I get this question a lot-- got it again today, which is what prompted me to start this thread.
People often write and say, "Okay, I get it-- PublishAmerica's no good. But then what publishers are good for new authors?"
The same ones that are good for "old" authors.
Please take this to heart: If you want your book to be read by strangers across the nation, then it needs to be published by a publisher who can actually get it into bookstores.
How will you know who those publishers are?
Simple: Go to bookstores.
If you're writing a mystery, visit the mystery section. If you're writing a self-help book, visit the self-help section. Open the books. See who publishes them. Check the acknowledgments to see if the author thanked the editor-- probably did, which gives you a contact name. Check if the author thanked the agent-- if so, that tells you that the agent is capable of getting books sold to publishers who can get books onto bookstore shelves. Write these things down. Then investigate at home.
Visit the websites of the publishers you found. See if there are writers' guidelines on the site. Usually are, but sometimes you have to look around-- under "contact us" or "about us," often. There, you'll find out what the publisher wants and how they want it. Follow the guidelines. If they ask for queries only, then send a query. If they ask for snail mail, send snail mail. If they ask for a few sample chapters, send them. Don't send more than they ask for. Don't bother with FedEx and signatures and whatnot... regular 1st class mail or Priority Mail is fine. Some publishers will accept queries or proposals by e-mail, but don't get lazy-- don't restrict yourself based on who accepts e-mail submissions. Most of the better houses still expect snail mail.
(And the better houses do NOT advertise for new authors by Google Ads, or in the backs of magazines, or on the front page of their site. They're inundated with submissions already, so they save their ad dollars and prime publicity spots for the books they've published-- that's what brings them money. Vanity presses make their money from new writers-- which is why they advertise for them!)
You can go either way or both at once: Contact agents first, publishers first, or both at the same time. Presumably, as a new writer, you'd like an agent-- you don't know what to look for in a book contract or what's reasonable to expect, so an agent can be very helpful. To find agents, subscribe to PublishersLunch and see who's making deals (http://www.publishersmarketplace.com/lunch/free/).
But in short, there's no handful of "good publishers for new writers." "New writers" isn't a genre. All publishers are looking for new writers. You just have to be good enough that you don't come across like a new writer. That is, no publisher is going to take pity on you and lower their standards because you're new. Your writing has to compete with what's already out there, which means you need to feel confident that you've worked on your craft enough to deserve a spot on strangers' bookshelves.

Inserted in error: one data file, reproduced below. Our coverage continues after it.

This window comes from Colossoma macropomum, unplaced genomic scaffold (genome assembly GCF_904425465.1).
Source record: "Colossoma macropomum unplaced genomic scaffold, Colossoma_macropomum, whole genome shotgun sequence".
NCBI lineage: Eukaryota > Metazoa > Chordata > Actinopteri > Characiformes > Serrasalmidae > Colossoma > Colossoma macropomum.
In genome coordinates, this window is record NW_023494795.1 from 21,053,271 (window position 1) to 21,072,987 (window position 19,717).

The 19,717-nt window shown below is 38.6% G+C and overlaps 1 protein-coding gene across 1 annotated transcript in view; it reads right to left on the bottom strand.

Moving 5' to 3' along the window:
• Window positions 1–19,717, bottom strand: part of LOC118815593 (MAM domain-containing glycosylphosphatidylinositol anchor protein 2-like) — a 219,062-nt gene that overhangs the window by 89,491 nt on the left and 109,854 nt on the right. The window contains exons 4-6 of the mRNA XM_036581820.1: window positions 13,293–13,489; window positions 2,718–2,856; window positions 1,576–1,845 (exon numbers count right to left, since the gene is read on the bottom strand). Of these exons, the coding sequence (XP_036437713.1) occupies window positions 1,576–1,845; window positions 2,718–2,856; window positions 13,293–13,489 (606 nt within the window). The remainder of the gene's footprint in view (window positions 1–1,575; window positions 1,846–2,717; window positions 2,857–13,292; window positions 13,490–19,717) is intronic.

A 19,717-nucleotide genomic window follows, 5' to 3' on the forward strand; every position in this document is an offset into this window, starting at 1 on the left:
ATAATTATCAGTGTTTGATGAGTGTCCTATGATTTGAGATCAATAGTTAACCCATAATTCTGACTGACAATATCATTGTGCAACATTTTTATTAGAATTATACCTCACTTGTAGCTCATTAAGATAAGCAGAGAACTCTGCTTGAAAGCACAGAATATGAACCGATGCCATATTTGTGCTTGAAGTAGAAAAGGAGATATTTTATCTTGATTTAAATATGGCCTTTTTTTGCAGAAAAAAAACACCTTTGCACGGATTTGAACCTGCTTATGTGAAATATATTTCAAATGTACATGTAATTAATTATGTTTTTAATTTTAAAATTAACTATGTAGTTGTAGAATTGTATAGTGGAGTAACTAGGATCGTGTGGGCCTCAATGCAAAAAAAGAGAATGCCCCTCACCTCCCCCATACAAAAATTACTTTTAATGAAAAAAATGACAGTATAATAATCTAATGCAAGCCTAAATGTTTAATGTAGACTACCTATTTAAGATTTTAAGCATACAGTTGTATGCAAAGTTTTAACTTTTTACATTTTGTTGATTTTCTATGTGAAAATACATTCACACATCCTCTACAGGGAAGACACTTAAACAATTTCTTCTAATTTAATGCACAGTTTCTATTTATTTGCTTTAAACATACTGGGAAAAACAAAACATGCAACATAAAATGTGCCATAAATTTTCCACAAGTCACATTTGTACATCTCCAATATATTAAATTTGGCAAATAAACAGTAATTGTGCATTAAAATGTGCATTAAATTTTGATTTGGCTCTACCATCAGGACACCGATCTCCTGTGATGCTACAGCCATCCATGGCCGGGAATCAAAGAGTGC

I'd be very wary of publishers specifically advertising that they specialize in new authors. Normally, this means either vanity publishing (you pay to be published), or a new and clueless publisher with stars in their eyes and good intentions, but no distribution.
Some legit publishers will accept agented submissions only-- or at least they say so. (I've usually found that a strong query letter will get you in the door no matter what the usual policy is.) Others will accept queries from unagented writers; others will accept sample chapters or even full manuscripts unsolicited. Look around. Read guidelines. This isn't the time to skimp on research or to rush. You spent the time writing the book, now spend the time to find it a proper home.
As a supplement to your own research efforts, you can use Writer's Market (an annual book published by Writer's Digest) or the online version. In it, you'll find contact info and guidelines for tons of publishers, large and small.
The key to knowing whether or not a publisher can do anything for you is whether or not you can find that publisher's books easily in places where books are sold. If you can't, think hard-- is that what you want for your book? If the publisher can't get your book into stores, then sales will primarily go to your friends and family. Don't be impressed by the fact that a publisher gets books onto Amazon and BN.com. Anyone can do that, and it doesn't mean anything. Readers don't run around Amazon searching for authors they've never heard of and books they've never seen. If they do go looking for someone on Amazon, it's probably because they heard about a book from someone who bought it in a bookstore (or Walmart, Costco, CVS...).
Two, five, or twelve rejections means nothing. Don't lower your standards, just as you wouldn't expect a publisher to lower theirs. If you've received dozens of rejections, take a hard look at your manuscript again and consider revising it. While you're submitting your work, get to work on another book. As hard as it is to hear, often, writers' first books aren't meant to be published. They're meant to be practice. The second or third book may be the charm.
In short, don't go looking for "good publishers for new authors." Look for good publishers for authors, period. Real, reputable publishers buy the work of new writers EVERY DAY. Ask dragonjax, who just sold a 3-book series to Kensington yesterday... her first book.
Anything that looks easy, looks like a shortcut, looks like a back door into publishing... probably isn't where you want to be. You may get some temporary satisfaction from easy acceptance, but in the long run, you'll be miserable that you allowed your book to receive shoddy treatment and doomed it to your basement. Hold out. Keep working. Keep submitting. It's worth it.